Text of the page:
COLUMBIA -- A drop in S.C. childhood immunizations and a recent spike in cases of whooping cough statewide -- a potentially fatal disease -- has public health officials and lawmakers working to ensure children are vaccinated against that disease.
Starting in the fall, the state will require all rising seventh graders to prove they have received a vaccine for pertussis, or whooping cough, on or after their seventh birthday. The vaccine also includes immunizations for tetanus and diphtheria.
Whooping cough is a highly contagious, potentially fatal respiratory disease that is most severe in infants. It can prevent an infant from breathing or eating, and can cause brain damage, pneumonia and other serious conditions.
The disease often is transmitted to infants from adolescents and adults who carry it, said Leanne Bailey, director of S.C. Department of Health and Environmental Control's immunization division. Ensuring adolescents are immunized is an effort to curb future cases, especially among infants, Bailey said.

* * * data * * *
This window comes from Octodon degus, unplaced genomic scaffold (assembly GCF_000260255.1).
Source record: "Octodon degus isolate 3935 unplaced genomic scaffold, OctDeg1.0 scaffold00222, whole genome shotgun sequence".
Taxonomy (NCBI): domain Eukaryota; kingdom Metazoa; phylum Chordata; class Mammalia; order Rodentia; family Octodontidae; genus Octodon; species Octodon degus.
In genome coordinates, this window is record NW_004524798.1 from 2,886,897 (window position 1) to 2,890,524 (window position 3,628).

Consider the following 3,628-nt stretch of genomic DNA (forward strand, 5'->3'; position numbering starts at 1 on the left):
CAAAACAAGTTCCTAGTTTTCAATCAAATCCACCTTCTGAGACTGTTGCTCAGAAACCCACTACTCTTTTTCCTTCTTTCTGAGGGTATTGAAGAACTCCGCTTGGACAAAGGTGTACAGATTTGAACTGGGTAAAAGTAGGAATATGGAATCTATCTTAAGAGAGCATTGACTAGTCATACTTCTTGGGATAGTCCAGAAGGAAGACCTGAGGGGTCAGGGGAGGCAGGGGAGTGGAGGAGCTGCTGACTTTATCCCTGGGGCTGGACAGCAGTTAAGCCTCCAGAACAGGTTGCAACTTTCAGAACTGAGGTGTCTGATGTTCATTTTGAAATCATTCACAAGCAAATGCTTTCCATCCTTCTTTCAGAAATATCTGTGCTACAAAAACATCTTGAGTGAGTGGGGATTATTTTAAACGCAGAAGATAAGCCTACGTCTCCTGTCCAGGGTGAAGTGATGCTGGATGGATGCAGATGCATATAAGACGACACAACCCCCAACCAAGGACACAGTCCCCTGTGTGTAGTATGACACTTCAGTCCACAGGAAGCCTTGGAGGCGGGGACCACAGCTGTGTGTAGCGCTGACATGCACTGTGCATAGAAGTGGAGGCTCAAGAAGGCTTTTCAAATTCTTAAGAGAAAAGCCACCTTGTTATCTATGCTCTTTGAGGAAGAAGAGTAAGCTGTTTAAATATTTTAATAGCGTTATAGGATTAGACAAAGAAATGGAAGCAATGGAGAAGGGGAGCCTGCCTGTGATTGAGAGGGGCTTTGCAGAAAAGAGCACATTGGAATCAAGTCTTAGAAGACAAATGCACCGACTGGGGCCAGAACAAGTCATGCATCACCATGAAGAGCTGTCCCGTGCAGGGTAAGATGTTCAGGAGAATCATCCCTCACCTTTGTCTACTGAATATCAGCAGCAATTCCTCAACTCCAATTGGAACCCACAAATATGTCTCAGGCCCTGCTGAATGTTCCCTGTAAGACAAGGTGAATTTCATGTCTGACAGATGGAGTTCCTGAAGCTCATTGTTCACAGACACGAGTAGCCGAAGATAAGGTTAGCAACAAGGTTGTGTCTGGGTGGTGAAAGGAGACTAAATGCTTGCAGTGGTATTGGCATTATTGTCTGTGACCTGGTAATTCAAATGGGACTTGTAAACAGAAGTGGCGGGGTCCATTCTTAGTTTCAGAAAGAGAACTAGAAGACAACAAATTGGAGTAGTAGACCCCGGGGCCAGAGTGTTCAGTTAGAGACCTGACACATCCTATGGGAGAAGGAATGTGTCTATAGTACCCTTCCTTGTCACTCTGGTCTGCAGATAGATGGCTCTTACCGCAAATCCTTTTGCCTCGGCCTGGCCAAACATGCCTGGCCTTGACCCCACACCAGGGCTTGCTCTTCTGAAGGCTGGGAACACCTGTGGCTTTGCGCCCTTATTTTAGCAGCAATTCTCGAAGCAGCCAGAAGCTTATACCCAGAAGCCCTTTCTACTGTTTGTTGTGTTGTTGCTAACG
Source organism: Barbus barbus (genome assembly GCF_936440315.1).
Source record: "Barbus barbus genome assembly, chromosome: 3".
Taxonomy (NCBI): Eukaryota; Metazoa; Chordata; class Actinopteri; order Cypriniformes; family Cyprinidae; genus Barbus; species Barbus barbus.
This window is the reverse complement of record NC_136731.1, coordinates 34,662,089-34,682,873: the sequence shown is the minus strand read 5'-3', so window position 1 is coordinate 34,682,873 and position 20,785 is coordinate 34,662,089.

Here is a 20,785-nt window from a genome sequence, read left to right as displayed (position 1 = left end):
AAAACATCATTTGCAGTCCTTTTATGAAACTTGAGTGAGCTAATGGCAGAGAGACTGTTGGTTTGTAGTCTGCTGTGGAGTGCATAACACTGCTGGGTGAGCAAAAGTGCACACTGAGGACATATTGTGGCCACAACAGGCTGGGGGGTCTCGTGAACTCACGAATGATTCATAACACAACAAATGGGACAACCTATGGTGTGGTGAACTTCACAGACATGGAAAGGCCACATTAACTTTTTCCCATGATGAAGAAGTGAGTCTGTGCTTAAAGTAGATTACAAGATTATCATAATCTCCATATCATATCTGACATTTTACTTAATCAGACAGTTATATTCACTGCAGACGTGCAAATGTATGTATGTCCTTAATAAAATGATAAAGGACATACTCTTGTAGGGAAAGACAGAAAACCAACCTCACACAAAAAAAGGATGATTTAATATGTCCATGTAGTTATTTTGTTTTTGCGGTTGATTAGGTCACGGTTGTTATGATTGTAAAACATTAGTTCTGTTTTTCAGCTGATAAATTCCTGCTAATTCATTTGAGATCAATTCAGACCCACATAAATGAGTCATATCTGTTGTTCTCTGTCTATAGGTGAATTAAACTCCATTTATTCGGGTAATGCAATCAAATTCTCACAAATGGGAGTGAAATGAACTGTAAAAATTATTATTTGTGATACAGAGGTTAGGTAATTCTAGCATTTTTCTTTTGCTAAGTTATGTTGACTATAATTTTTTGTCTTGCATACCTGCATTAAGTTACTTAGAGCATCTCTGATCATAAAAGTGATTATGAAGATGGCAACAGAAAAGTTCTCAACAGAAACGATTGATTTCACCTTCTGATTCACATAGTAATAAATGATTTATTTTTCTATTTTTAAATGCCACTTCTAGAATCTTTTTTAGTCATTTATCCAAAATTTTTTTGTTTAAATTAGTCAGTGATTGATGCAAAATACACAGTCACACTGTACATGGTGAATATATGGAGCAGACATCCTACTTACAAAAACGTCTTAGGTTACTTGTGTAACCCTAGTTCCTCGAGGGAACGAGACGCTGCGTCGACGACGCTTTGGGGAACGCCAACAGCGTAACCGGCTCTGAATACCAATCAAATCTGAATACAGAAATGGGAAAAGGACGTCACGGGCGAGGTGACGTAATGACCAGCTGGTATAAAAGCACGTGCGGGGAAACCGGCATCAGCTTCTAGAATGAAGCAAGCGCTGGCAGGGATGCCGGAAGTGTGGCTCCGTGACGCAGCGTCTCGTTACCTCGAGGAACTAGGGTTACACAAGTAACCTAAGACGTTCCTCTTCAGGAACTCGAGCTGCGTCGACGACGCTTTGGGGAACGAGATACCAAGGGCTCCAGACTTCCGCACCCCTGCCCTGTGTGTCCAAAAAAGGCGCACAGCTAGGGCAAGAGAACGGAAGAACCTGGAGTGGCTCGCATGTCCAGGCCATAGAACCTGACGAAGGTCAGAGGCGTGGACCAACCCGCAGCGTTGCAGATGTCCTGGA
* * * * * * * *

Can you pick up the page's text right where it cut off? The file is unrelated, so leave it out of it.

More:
Legislators are concerned about falling vaccination rates.
"If we stay on this course, some diseases we thought were near eradication could resurface," said state Sen. Brad Hutto, D-Orangeburg, a member of the Joint Citizens and Legislative Committee on Children, made up of legislators, citizens, and public health and education officials.
Legislators are moving to make mandatory an immunization-reporting system that health care providers now participate in on a voluntary basis. When the program begins, the state will have more reliable data about how many children are getting immunizations, Bailey said.
The registry also will help doctors diagnose patients more accurately and quickly, said Anna-Kathryn Rye, director of the Division of Pediatric Infectious Diseases at the University of South Carolina. Asking parents about their children's vaccine status is not always accurate because, "most of the time, parents have no idea," she said.